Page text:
Ah yes, the Space Shuttle reminded me. It moves far beyond this chaos of wires and dangling sneakers, where cars and stop signs seem like quaint artifacts of a planet that forgets it's hurtling through space, and where the most spectacular tricks of light can go unnoticed even in our small slice of sky.

Sunday, August 17, 2014

The Last Photos From The Old Camera

The Panasonic Lumix FZ35 died on Friday. We were out at the marsh walking along watching the sandpipers and willets, the godwits and avocets, when I noticed that the on/off switch on the camera stopped working. The switch was in a constant "on" position and slid easily between the two ends, making no connection at either.

When we got home, Roger tried taking it apart, but those cameras have crazy insides like weirdly wired little robots. No hint of what thing does what to which other little thing to make pretty pictures. He couldn't even get to the on/off switch which was behind a shield that had no hint of entry. When he put the tiny, tiny screws back in the camera was dead.

I'm surprised I never thought about what kind of new camera to get, even though I had been disappointed with the old camera's ability (or lack thereof) to autofocus on clouds. It hardly ever captured what I saw with my old eyes. I know I'm a lazy bum when it comes to understanding photography. I have learned the names of hundreds of birds and many, many cloud formations, arcs, halos, and atmospheric phenomenon over the years. But no matter how many times I tried to grasp shutter speed and aperture, iso--blahblahblah, it never made any sense to me, and I promptly forgot it every time! So, here I am thinking about buying a new camera and trying to figure out what to get that won't tax my brain, but will show the close-ups and the far-aways with vivid clarity.

These are a few of the photos I took over the past week, the last from the old camera. When Roger and I are on the road, we never eat road food. We always pack a lunch to take with us. When we drove from southern California to the beach house, we stopped at Pismo Beach to eat our sandwiches. When we drove from the beach house back to Arcata, we made a special stop and had our homemade egg salad sandwiches sitting in the sanctuary garden at our blogger friend's house. "M" lost his loving partner Trace last month, so we stopped by to hug him and take one of the last photos the old camera clicked.

Tuesday, August 12, 2014

Where Have We Been?

We took a long, long drive south to see my mother. It is now a 700 mile (1126 km) journey from our door to hers. We would never do that trip in one day, so we stopped at the beach house for two nights on the way south, and two nights on the way back north. The journey south and north means crossing the Golden Gate Bridge, and for all the many times we've done that it never ceases to inspire awe and joy.
The first two nights in Capitola produced very little in the way of photographic opportunities. We did see thousands upon thousands of sooty shearwaters going after the millions upon millions of anchovies in Monterey Bay. Hard to capture the sheer size and energy of this intense migration and feeding frenzy. This is just a slice of the action with two Caspian Terns up at the top of the pic.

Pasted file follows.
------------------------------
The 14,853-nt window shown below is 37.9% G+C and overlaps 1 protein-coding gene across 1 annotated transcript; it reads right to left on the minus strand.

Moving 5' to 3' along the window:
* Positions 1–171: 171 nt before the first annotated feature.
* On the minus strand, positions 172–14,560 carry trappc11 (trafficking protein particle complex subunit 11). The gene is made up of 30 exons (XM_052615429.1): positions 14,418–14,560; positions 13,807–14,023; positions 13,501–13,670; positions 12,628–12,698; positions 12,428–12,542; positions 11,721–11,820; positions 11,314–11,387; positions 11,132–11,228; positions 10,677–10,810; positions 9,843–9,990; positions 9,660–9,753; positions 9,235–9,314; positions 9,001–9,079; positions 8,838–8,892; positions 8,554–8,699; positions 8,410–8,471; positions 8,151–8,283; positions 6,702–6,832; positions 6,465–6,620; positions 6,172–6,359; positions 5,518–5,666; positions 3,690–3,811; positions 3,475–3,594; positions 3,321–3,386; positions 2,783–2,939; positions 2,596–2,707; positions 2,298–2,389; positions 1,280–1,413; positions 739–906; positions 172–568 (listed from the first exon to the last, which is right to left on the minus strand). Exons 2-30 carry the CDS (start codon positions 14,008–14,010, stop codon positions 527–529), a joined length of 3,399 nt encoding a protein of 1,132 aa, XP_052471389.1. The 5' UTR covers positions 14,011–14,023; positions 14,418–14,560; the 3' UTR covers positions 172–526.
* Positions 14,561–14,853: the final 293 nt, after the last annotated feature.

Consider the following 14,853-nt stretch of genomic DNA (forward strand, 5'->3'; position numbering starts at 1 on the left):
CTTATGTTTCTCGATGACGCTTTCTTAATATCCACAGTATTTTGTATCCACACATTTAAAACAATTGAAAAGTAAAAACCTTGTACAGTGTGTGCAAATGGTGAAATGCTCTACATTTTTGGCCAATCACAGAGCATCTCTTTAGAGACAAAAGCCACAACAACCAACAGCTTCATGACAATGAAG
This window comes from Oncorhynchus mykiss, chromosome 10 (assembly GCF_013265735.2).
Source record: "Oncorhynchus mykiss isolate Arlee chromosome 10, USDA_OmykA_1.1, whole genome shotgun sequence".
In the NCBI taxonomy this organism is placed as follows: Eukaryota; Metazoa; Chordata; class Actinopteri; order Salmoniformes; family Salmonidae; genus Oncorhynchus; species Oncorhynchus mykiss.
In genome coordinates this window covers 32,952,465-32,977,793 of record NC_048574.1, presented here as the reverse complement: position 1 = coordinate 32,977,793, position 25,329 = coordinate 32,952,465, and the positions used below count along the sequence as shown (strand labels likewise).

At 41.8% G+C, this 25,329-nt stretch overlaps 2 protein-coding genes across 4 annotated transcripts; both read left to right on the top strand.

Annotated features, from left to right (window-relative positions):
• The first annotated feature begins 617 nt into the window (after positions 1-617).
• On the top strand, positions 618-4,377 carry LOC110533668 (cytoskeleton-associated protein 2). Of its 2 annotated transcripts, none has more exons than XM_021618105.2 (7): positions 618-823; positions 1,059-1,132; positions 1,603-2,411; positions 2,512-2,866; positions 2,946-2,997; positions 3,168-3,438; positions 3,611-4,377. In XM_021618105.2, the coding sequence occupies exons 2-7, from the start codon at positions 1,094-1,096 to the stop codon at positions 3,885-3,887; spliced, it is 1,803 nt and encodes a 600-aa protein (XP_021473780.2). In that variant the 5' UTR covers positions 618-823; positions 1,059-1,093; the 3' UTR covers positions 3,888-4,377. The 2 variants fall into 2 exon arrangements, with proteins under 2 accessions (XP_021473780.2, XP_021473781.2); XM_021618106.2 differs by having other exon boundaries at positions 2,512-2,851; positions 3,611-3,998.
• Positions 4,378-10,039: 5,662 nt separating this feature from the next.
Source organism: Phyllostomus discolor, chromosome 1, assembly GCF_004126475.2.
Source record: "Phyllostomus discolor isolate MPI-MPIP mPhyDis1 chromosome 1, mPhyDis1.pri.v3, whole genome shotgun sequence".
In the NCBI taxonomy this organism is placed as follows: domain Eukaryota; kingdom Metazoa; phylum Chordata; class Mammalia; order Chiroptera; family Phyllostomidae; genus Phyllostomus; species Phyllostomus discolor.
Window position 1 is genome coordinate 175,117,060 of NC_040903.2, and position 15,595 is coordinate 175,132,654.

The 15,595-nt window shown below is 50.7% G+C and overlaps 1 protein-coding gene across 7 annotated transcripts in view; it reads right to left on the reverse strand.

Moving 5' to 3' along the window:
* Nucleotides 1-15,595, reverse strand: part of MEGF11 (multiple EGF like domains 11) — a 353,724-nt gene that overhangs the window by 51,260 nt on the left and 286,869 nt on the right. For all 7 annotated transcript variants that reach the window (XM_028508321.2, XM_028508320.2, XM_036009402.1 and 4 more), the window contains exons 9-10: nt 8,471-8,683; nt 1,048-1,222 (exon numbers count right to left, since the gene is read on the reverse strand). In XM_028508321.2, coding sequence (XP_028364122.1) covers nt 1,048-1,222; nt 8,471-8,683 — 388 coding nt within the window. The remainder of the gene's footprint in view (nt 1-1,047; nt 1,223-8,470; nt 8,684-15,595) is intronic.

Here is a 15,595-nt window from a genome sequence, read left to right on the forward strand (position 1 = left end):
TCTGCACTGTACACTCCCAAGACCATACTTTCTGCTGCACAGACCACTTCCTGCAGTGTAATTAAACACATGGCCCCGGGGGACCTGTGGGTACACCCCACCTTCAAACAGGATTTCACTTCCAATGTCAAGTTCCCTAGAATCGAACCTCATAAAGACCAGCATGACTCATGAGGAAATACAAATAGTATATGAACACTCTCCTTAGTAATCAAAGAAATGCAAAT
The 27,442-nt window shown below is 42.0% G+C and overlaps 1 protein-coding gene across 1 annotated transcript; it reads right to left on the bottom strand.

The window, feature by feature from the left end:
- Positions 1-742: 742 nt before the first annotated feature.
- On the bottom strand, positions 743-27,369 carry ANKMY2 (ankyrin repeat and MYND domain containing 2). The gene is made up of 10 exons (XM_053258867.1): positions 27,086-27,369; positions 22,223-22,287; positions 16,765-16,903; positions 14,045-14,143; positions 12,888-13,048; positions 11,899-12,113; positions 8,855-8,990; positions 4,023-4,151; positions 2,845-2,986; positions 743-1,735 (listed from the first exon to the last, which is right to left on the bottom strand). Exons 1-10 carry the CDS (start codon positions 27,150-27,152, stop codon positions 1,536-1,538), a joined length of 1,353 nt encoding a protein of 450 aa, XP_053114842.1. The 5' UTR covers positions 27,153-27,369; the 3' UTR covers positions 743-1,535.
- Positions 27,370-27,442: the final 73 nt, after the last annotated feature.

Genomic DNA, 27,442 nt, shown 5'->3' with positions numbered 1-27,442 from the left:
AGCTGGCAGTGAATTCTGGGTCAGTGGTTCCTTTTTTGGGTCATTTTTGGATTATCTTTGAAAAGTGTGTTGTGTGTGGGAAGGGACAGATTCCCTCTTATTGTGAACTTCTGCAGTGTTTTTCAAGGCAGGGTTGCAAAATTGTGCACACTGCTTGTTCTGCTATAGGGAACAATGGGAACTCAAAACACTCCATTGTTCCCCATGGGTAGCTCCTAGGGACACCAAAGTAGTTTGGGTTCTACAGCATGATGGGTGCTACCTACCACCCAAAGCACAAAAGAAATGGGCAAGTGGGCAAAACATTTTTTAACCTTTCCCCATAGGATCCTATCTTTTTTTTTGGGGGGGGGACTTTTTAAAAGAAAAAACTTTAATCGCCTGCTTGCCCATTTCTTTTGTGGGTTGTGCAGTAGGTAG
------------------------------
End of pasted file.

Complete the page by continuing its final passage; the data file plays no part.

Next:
We spent five days in southern California. I hardly used the camera at all. I don't know why, there are some lovely dry brushy mountains all around; my mother looked picturesquely beautiful everyday (especially in her yellow shirt, yellow beads, and dangling yellow earrings!); there was a sunset so awesome that I almost asked Roger to turn the car around so I could photograph a crazy blood orange sun in a deep red purple sky, but I didn't. I was just uninspired and a little road weary.  So, there's not much to show for our time there. I did see these spider webs gleaming in the light through the wooden slats over my sister's backdoor slider. That's it.

On our return-home journey we did see a wonderful sky over the bay with a circumhorizon arc and a 22 degree halo visible together. Did manage to get a shot of that. You know how much we love the splendors of an ephemeral sky.

On the way south we noticed some smokiness just north of the town of Laytonville. We knew it was a fire, and checked the CalFire Incident page when we got to the beach. It was the Lodge Complex fire that had started on July 30th by lightning strike. When we drove through on our way south it was 900 acres. On our way north six days later, it had grown to 10,000 acres (and only 40% contained). Here's what it looked like as we headed north.

Highway 101 curves and winds its way north through Mendocino County on the way to Humboldt. There is a long curve in one spot where we could see where the fire was burning most intensely. Other drivers had pulled over to photograph the sight. We were on the wrong side of the road for that, but I did manage to get a shot of the smoke as it filtered over the mountain, looking very much like the fog of San Francisco. To know it was smoke this close to the highway was a rather spooky observation.

Summer is fire season in California. This is what it looks like. Welcome to our world. We're glad to be home.